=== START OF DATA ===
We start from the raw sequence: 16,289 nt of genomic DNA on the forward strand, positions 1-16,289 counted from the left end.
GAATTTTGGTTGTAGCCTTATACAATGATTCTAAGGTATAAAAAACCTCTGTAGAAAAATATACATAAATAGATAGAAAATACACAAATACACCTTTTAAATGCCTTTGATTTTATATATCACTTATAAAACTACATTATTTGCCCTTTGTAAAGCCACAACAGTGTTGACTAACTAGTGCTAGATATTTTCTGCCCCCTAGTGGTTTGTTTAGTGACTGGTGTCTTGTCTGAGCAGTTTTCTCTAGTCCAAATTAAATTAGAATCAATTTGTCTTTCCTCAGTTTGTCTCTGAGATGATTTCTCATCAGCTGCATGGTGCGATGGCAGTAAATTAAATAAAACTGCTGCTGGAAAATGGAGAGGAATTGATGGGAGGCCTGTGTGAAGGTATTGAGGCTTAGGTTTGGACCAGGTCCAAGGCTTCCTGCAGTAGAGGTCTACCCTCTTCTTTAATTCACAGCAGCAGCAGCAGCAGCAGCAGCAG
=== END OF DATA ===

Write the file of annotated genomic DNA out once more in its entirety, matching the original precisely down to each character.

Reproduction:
We start from the raw sequence: 16,289 nt of genomic DNA on the forward strand, positions 1-16,289 counted from the left end.
GAATTTTGGTTGTAGCCTTATACAATGATTCTAAGGTATAAAAAACCTCTGTAGAAAAATATACATAAATAGATAGAAAATACACAAATACACCTTTTAAATGCCTTTGATTTTATATATCACTTATAAAACTACATTATTTGCCCTTTGTAAAGCCACAACAGTGTTGACTAACTAGTGCTAGATATTTTCTGCCCCCTAGTGGTTTGTTTAGTGACTGGTGTCTTGTCTGAGCAGTTTTCTCTAGTCCAAATTAAATTAGAATCAATTTGTCTTTCCTCAGTTTGTCTCTGAGATGATTTCTCATCAGCTGCATGGTGCGATGGCAGTAAATTAAATAAAACTGCTGCTGGAAAATGGAGAGGAATTGATGGGAGGCCTGTGTGAAGGTATTGAGGCTTAGGTTTGGACCAGGTCCAAGGCTTCCTGCAGTAGAGGTCTACCCTCTTCTTTAATTCACAGCAGCAGCAGCAGCAGCAGCAGCAG